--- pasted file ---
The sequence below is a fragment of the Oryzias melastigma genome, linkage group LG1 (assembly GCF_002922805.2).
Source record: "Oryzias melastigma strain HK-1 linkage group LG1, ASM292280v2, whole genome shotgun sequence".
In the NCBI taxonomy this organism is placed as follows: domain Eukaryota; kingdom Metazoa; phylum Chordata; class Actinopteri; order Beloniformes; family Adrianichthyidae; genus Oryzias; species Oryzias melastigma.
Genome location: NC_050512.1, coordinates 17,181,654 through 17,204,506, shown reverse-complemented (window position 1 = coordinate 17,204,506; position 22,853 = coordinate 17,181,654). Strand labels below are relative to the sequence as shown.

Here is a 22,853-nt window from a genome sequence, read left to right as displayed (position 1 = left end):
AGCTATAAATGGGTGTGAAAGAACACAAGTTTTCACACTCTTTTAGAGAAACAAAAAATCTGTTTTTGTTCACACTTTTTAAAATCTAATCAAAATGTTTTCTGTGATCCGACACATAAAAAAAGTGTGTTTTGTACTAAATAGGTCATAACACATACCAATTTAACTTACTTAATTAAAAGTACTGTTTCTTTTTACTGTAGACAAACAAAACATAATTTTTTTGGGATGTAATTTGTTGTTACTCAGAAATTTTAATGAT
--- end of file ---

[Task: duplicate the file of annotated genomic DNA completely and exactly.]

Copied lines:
The sequence below is a fragment of the Oryzias melastigma genome, linkage group LG1 (assembly GCF_002922805.2).
Source record: "Oryzias melastigma strain HK-1 linkage group LG1, ASM292280v2, whole genome shotgun sequence".
In the NCBI taxonomy this organism is placed as follows: domain Eukaryota; kingdom Metazoa; phylum Chordata; class Actinopteri; order Beloniformes; family Adrianichthyidae; genus Oryzias; species Oryzias melastigma.
Genome location: NC_050512.1, coordinates 17,181,654 through 17,204,506, shown reverse-complemented (window position 1 = coordinate 17,204,506; position 22,853 = coordinate 17,181,654). Strand labels below are relative to the sequence as shown.

Here is a 22,853-nt window from a genome sequence, read left to right as displayed (position 1 = left end):
AGCTATAAATGGGTGTGAAAGAACACAAGTTTTCACACTCTTTTAGAGAAACAAAAAATCTGTTTTTGTTCACACTTTTTAAAATCTAATCAAAATGTTTTCTGTGATCCGACACATAAAAAAAGTGTGTTTTGTACTAAATAGGTCATAACACATACCAATTTAACTTACTTAATTAAAAGTACTGTTTCTTTTTACTGTAGACAAACAAAACATAATTTTTTTGGGATGTAATTTGTTGTTACTCAGAAATTTTAATGAT